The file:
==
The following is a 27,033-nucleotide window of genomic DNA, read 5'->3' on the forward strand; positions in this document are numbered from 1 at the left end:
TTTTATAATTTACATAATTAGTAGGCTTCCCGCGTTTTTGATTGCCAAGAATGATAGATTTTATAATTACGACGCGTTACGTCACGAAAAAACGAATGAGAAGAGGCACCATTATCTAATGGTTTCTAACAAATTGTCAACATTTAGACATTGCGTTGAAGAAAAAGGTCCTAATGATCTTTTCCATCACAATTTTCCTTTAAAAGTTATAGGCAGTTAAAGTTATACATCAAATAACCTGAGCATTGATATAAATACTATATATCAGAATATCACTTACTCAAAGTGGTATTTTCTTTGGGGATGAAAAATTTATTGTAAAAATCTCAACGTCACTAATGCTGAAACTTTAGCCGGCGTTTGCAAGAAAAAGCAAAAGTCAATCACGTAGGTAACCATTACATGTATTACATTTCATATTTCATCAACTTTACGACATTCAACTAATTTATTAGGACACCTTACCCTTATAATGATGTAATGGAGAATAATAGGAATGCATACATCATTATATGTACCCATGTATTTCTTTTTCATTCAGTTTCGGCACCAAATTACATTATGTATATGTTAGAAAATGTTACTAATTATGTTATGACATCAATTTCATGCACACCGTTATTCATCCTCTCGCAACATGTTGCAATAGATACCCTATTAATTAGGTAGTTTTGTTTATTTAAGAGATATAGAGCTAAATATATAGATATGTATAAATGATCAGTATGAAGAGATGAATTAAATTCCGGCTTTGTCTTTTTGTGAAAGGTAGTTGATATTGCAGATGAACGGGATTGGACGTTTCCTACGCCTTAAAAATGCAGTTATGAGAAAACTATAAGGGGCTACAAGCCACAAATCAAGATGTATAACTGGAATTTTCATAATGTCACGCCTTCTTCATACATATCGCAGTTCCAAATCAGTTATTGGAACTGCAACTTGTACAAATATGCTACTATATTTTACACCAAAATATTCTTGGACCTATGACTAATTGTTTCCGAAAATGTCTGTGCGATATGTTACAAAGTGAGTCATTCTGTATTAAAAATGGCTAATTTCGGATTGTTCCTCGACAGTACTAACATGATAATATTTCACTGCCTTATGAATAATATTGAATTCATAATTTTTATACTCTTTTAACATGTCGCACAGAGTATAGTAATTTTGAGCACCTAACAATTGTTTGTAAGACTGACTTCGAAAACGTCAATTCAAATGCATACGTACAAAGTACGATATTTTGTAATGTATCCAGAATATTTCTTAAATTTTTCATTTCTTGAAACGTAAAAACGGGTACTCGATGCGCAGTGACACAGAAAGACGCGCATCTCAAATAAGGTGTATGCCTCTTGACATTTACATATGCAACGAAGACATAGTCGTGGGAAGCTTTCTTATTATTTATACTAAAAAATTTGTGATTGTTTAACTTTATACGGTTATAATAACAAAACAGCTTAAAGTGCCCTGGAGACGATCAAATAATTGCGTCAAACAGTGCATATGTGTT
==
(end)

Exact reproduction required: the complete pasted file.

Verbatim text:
The following is a 27,033-nucleotide window of genomic DNA, read 5'->3' on the forward strand; positions in this document are numbered from 1 at the left end:
TTTTATAATTTACATAATTAGTAGGCTTCCCGCGTTTTTGATTGCCAAGAATGATAGATTTTATAATTACGACGCGTTACGTCACGAAAAAACGAATGAGAAGAGGCACCATTATCTAATGGTTTCTAACAAATTGTCAACATTTAGACATTGCGTTGAAGAAAAAGGTCCTAATGATCTTTTCCATCACAATTTTCCTTTAAAAGTTATAGGCAGTTAAAGTTATACATCAAATAACCTGAGCATTGATATAAATACTATATATCAGAATATCACTTACTCAAAGTGGTATTTTCTTTGGGGATGAAAAATTTATTGTAAAAATCTCAACGTCACTAATGCTGAAACTTTAGCCGGCGTTTGCAAGAAAAAGCAAAAGTCAATCACGTAGGTAACCATTACATGTATTACATTTCATATTTCATCAACTTTACGACATTCAACTAATTTATTAGGACACCTTACCCTTATAATGATGTAATGGAGAATAATAGGAATGCATACATCATTATATGTACCCATGTATTTCTTTTTCATTCAGTTTCGGCACCAAATTACATTATGTATATGTTAGAAAATGTTACTAATTATGTTATGACATCAATTTCATGCACACCGTTATTCATCCTCTCGCAACATGTTGCAATAGATACCCTATTAATTAGGTAGTTTTGTTTATTTAAGAGATATAGAGCTAAATATATAGATATGTATAAATGATCAGTATGAAGAGATGAATTAAATTCCGGCTTTGTCTTTTTGTGAAAGGTAGTTGATATTGCAGATGAACGGGATTGGACGTTTCCTACGCCTTAAAAATGCAGTTATGAGAAAACTATAAGGGGCTACAAGCCACAAATCAAGATGTATAACTGGAATTTTCATAATGTCACGCCTTCTTCATACATATCGCAGTTCCAAATCAGTTATTGGAACTGCAACTTGTACAAATATGCTACTATATTTTACACCAAAATATTCTTGGACCTATGACTAATTGTTTCCGAAAATGTCTGTGCGATATGTTACAAAGTGAGTCATTCTGTATTAAAAATGGCTAATTTCGGATTGTTCCTCGACAGTACTAACATGATAATATTTCACTGCCTTATGAATAATATTGAATTCATAATTTTTATACTCTTTTAACATGTCGCACAGAGTATAGTAATTTTGAGCACCTAACAATTGTTTGTAAGACTGACTTCGAAAACGTCAATTCAAATGCATACGTACAAAGTACGATATTTTGTAATGTATCCAGAATATTTCTTAAATTTTTCATTTCTTGAAACGTAAAAACGGGTACTCGATGCGCAGTGACACAGAAAGACGCGCATCTCAAATAAGGTGTATGCCTCTTGACATTTACATATGCAACGAAGACATAGTCGTGGGAAGCTTTCTTATTATTTATACTAAAAAATTTGTGATTGTTTAACTTTATACGGTTATAATAACAAAACAGCTTAAAGTGCCCTGGAGACGATCAAATAATTGCGTCAAACAGTGCATATGTGTT